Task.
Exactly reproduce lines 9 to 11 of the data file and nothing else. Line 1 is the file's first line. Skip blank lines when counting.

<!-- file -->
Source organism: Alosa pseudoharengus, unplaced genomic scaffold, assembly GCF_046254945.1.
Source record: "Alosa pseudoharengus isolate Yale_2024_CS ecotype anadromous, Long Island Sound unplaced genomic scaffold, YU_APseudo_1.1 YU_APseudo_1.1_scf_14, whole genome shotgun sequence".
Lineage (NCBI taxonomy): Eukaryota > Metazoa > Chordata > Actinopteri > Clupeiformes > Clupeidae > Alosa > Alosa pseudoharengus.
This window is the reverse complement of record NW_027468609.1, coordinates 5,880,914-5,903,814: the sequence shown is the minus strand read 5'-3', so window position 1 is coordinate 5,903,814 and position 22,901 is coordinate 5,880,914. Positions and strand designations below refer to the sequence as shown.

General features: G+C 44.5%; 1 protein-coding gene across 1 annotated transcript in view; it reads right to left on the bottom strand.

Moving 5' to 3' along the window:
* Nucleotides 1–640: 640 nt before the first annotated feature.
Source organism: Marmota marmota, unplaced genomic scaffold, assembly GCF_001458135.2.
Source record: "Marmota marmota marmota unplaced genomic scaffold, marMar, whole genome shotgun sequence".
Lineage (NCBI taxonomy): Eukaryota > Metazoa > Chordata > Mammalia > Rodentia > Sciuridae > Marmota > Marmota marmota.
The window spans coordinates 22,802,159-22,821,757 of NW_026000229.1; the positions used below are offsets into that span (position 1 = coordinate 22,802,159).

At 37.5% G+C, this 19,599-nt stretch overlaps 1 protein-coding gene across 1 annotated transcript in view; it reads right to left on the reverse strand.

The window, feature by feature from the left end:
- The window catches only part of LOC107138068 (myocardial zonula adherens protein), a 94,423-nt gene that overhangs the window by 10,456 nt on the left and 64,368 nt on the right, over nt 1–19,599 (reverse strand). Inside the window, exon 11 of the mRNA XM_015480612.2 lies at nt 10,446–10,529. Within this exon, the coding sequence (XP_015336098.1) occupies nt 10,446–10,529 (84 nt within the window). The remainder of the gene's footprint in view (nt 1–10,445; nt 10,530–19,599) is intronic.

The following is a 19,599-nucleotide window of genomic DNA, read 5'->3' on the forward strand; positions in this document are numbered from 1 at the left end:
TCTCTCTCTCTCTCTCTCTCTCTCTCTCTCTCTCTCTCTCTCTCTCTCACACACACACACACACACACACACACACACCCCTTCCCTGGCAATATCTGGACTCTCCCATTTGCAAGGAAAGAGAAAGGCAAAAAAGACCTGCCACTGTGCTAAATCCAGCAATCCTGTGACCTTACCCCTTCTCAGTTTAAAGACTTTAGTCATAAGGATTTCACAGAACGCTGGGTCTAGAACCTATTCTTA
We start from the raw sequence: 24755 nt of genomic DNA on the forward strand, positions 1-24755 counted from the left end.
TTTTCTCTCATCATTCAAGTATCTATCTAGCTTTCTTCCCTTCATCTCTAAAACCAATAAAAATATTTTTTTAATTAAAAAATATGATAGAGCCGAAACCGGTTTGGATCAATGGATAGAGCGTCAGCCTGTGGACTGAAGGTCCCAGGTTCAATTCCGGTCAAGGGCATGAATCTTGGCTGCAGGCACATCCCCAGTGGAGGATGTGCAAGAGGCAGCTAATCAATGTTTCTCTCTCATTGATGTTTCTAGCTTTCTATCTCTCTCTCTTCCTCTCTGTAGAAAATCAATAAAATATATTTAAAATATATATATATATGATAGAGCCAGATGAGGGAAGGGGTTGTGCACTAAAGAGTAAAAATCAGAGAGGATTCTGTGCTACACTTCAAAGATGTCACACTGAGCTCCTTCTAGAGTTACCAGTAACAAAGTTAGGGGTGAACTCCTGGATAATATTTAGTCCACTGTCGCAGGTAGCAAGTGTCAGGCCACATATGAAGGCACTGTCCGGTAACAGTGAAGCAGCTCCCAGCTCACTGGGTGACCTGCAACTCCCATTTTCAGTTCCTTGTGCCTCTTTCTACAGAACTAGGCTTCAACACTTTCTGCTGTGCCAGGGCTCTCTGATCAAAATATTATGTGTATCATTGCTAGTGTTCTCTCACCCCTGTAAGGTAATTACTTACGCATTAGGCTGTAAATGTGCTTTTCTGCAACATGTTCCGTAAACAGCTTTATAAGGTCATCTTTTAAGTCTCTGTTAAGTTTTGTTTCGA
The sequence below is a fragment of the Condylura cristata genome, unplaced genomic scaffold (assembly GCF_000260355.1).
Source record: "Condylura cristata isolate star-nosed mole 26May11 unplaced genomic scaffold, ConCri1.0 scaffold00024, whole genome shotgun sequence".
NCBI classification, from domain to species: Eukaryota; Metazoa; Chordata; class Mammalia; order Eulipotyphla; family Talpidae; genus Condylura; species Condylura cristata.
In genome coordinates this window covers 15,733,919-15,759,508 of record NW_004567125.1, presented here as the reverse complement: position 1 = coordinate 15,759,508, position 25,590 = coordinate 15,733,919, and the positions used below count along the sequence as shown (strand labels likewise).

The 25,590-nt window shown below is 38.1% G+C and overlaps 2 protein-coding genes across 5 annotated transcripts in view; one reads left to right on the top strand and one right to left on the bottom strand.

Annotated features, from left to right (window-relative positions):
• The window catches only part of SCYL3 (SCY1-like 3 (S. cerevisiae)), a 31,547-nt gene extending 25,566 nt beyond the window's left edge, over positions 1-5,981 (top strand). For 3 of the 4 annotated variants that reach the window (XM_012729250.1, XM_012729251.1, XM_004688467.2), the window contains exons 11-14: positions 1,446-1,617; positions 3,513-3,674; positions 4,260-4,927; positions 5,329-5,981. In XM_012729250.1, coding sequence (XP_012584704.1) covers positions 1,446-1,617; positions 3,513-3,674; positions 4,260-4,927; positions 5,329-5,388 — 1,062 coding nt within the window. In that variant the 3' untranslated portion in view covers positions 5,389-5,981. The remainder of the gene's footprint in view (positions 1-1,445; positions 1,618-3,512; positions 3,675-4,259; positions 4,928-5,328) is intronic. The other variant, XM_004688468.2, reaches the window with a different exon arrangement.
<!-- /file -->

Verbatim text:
Source record: "Marmota marmota marmota unplaced genomic scaffold, marMar, whole genome shotgun sequence".
Lineage (NCBI taxonomy): Eukaryota > Metazoa > Chordata > Mammalia > Rodentia > Sciuridae > Marmota > Marmota marmota.
The window spans coordinates 22,802,159-22,821,757 of NW_026000229.1; the positions used below are offsets into that span (position 1 = coordinate 22,802,159).